One of the popular myths within health & fitness industry is that eating healthy is expensive.
It is specifically true if you buy exotic or out of season food, prepacked meals, or when you buy mainly ‘superfoods’, in which case you pay premium for marketing.
Labels such as organic, bio, and nice packaging also comes at premium price.
When I was working in coffee industry as a sales person, I learned not to look at the packaging. Or do. Some of the cheapest looking coffee packaging contained premium coffee, while popular, premium packaging usually means the company has to cut costs somewhere else. In this case cutting the quality of the product itself. This is especially the case if pricing of such product is competitive.
On the other hand if you buy food at farmer’s market, you can easily get premium organic produce for fraction of the price. There are plenty of affordable foods you can purchase that are healthy and easy to add to your diet.
As long as you stick with traditional produce, you get healthy and affordable food.
Here are some foods that are healthy & cheap:
- Grains: whole wheat, barley, oats, buckwheat, millet, spelt, rye, pasta
- Legumes: lentils, beans, chickpeas, even canned legumes
- Vegetables: kale, broccoli, spinach, chinese cabbage, red/yellow cabbage, sweet peas, carrot
- Tubers: different varieties of potatoes
- Dairy: cottage cheese, milk
- Frozen goods: sweet peas, corn, green beans, vegetable mixes, frozen kale, frozen spinach cubes, fish
- portobello mushrooms
Organic vs. Conventional
What about conventionally grown produce? Aren’t you risking your health consuming it?
It depends where the produce comes from and how it was treated.
For example foods on the dirty dozen* list are sprayed heavily and you should avoid buying those, unless organically produced.
The list from 2019 includes spinach, strawberies, kale, nectarines, apples, grapes, peaches, cherries, pears, potatoes, celery, tomatoes.
Buying organic oranges or conventionally grown does not make much difference. Even if they are sprayed with pesticides and herbicides, most of it is on the peel, which you don’t consume.
But organic food contains much more minerals and vitamins and tastes much better, doesn’t it?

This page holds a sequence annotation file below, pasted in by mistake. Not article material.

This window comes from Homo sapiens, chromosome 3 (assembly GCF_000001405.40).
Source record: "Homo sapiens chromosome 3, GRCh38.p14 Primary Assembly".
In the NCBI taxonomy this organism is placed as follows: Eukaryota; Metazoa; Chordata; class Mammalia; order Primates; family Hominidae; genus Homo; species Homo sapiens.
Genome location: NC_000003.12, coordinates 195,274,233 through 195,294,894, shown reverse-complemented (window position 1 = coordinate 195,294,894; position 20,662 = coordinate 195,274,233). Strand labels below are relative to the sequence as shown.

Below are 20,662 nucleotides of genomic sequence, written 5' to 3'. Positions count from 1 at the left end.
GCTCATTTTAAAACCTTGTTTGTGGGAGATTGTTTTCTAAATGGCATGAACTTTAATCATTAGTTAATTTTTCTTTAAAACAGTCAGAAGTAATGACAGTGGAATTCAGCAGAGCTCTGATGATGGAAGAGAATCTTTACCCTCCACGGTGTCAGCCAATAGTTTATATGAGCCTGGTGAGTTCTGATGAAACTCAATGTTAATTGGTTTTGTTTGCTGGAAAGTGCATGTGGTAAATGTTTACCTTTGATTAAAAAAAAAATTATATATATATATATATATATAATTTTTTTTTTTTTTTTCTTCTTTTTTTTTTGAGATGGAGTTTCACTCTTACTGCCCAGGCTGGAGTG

There have been studies done comparing organic and conventional produce. They compared their nutritional value, price and even tested for taste differences. They found no significant differences in their nutritional value and no difference in taste.
While I propose eating organic produce I also pay attention to price like many of you. The easy way out is to buy local, in season produce from your farmers.
What conventionally produced food is safe to eat?
Similarly to the dirty dozen, there is also a list of clean fifteen* foods. It includes avocados, sweet corn, pineapple, frozen sweet peas , onion, papayas, kiwi, asparagus, eggplants, cabbages, cauliflower, broccoli, mushrooms, cantaloupe and honeydew melon.
I’d also include legumes and grains* (there are regions where those are sprayed heavily like some states of the USA), potatoes, fruit with thick skin, dairy*, small fish and algae.
* “The guide is based on results of more than 40,900 samples of produce tested by the U.S. Department of Agriculture and the Food and Drug Administration.”, therefore it does not reflect European or Australian produce and farming practices.
Tips & Tricks
TIP #1: Cook at home
TIP #2: Smart buying
We’re cooking like our great-grandparents did. They lived through the Depression, wars, famines, and other challenges… what were their secrets for feeding a family in uncertain and difficult times? (Hint: Potatoes, dried beans, grains, root vegetables…) – Coalition of Health and Fitness Leaders
Best nutrition bang for your buck